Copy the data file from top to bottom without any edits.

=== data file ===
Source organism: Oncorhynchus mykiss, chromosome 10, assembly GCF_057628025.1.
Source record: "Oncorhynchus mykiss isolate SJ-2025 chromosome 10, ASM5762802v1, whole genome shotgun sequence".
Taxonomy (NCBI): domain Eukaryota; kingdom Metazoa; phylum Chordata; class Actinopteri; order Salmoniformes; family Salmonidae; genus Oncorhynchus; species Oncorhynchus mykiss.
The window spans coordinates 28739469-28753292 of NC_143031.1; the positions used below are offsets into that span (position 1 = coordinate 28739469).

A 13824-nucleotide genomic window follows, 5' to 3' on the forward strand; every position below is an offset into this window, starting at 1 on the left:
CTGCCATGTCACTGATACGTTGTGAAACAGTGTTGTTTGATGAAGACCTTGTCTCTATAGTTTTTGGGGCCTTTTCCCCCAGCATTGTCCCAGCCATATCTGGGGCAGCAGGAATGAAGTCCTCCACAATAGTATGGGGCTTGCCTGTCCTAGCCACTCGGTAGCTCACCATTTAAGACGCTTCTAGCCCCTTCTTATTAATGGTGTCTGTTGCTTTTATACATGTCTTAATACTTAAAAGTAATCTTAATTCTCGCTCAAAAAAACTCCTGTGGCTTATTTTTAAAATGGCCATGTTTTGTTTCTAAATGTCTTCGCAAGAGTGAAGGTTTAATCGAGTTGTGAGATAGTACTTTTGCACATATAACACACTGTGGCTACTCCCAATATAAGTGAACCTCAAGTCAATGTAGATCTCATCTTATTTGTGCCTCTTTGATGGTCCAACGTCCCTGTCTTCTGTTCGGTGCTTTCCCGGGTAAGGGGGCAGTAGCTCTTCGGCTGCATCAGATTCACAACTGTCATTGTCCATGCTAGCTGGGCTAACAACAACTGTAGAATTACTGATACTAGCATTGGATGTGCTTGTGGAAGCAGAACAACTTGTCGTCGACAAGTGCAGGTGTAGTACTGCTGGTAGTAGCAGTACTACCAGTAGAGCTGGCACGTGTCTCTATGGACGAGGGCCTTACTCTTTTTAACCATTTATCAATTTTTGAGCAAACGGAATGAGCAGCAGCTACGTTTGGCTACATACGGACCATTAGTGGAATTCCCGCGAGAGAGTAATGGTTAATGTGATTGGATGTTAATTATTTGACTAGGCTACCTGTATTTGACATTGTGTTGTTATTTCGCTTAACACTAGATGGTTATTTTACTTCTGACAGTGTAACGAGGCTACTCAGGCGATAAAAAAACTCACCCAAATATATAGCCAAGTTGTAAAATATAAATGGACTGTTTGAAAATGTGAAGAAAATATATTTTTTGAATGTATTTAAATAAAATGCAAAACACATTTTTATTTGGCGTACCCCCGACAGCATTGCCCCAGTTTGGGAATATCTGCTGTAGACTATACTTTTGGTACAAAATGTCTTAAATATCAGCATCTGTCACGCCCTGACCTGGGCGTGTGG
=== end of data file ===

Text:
Source organism: Oncorhynchus mykiss, chromosome 10, assembly GCF_057628025.1.
Source record: "Oncorhynchus mykiss isolate SJ-2025 chromosome 10, ASM5762802v1, whole genome shotgun sequence".
Taxonomy (NCBI): domain Eukaryota; kingdom Metazoa; phylum Chordata; class Actinopteri; order Salmoniformes; family Salmonidae; genus Oncorhynchus; species Oncorhynchus mykiss.
The window spans coordinates 28739469-28753292 of NC_143031.1; the positions used below are offsets into that span (position 1 = coordinate 28739469).

A 13824-nucleotide genomic window follows, 5' to 3' on the forward strand; every position below is an offset into this window, starting at 1 on the left:
CTGCCATGTCACTGATACGTTGTGAAACAGTGTTGTTTGATGAAGACCTTGTCTCTATAGTTTTTGGGGCCTTTTCCCCCAGCATTGTCCCAGCCATATCTGGGGCAGCAGGAATGAAGTCCTCCACAATAGTATGGGGCTTGCCTGTCCTAGCCACTCGGTAGCTCACCATTTAAGACGCTTCTAGCCCCTTCTTATTAATGGTGTCTGTTGCTTTTATACATGTCTTAATACTTAAAAGTAATCTTAATTCTCGCTCAAAAAAACTCCTGTGGCTTATTTTTAAAATGGCCATGTTTTGTTTCTAAATGTCTTCGCAAGAGTGAAGGTTTAATCGAGTTGTGAGATAGTACTTTTGCACATATAACACACTGTGGCTACTCCCAATATAAGTGAACCTCAAGTCAATGTAGATCTCATCTTATTTGTGCCTCTTTGATGGTCCAACGTCCCTGTCTTCTGTTCGGTGCTTTCCCGGGTAAGGGGGCAGTAGCTCTTCGGCTGCATCAGATTCACAACTGTCATTGTCCATGCTAGCTGGGCTAACAACAACTGTAGAATTACTGATACTAGCATTGGATGTGCTTGTGGAAGCAGAACAACTTGTCGTCGACAAGTGCAGGTGTAGTACTGCTGGTAGTAGCAGTACTACCAGTAGAGCTGGCACGTGTCTCTATGGACGAGGGCCTTACTCTTTTTAACCATTTATCAATTTTTGAGCAAACGGAATGAGCAGCAGCTACGTTTGGCTACATACGGACCATTAGTGGAATTCCCGCGAGAGAGTAATGGTTAATGTGATTGGATGTTAATTATTTGACTAGGCTACCTGTATTTGACATTGTGTTGTTATTTCGCTTAACACTAGATGGTTATTTTACTTCTGACAGTGTAACGAGGCTACTCAGGCGATAAAAAAACTCACCCAAATATATAGCCAAGTTGTAAAATATAAATGGACTGTTTGAAAATGTGAAGAAAATATATTTTTTGAATGTATTTAAATAAAATGCAAAACACATTTTTATTTGGCGTACCCCCGACAGCATTGCCCCAGTTTGGGAATATCTGCTGTAGACTATACTTTTGGTACAAAATGTCTTAAATATCAGCATCTGTCACGCCCTGACCTGGGCGTGTGG